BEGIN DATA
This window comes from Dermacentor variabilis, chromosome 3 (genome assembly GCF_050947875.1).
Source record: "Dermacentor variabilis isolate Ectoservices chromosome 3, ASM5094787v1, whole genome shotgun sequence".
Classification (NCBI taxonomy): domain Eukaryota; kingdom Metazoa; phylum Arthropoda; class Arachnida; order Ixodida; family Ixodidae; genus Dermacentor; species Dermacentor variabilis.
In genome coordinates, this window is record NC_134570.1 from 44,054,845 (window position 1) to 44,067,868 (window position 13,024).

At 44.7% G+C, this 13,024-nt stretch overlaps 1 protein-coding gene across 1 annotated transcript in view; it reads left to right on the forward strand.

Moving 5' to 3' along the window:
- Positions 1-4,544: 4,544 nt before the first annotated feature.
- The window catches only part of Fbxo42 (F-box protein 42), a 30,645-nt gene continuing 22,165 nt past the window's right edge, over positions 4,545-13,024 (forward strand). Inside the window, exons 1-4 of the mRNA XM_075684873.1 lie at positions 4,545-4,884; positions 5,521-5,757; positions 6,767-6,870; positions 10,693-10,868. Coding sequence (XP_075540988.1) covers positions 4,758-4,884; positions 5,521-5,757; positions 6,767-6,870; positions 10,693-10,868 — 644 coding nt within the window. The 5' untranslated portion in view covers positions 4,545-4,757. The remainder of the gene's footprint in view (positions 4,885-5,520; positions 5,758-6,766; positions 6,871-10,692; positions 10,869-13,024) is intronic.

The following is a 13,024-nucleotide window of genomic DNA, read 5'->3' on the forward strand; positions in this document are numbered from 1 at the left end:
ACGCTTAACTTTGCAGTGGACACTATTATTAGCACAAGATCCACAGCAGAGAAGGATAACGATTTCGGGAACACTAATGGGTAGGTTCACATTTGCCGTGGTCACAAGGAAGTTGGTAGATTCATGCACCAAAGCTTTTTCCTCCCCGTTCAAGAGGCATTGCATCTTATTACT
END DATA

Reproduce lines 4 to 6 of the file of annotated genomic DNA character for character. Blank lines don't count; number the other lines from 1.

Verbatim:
In genome coordinates, this window is record NC_134570.1 from 44,054,845 (window position 1) to 44,067,868 (window position 13,024).

At 44.7% G+C, this 13,024-nt stretch overlaps 1 protein-coding gene across 1 annotated transcript in view; it reads left to right on the forward strand.

Moving 5' to 3' along the window: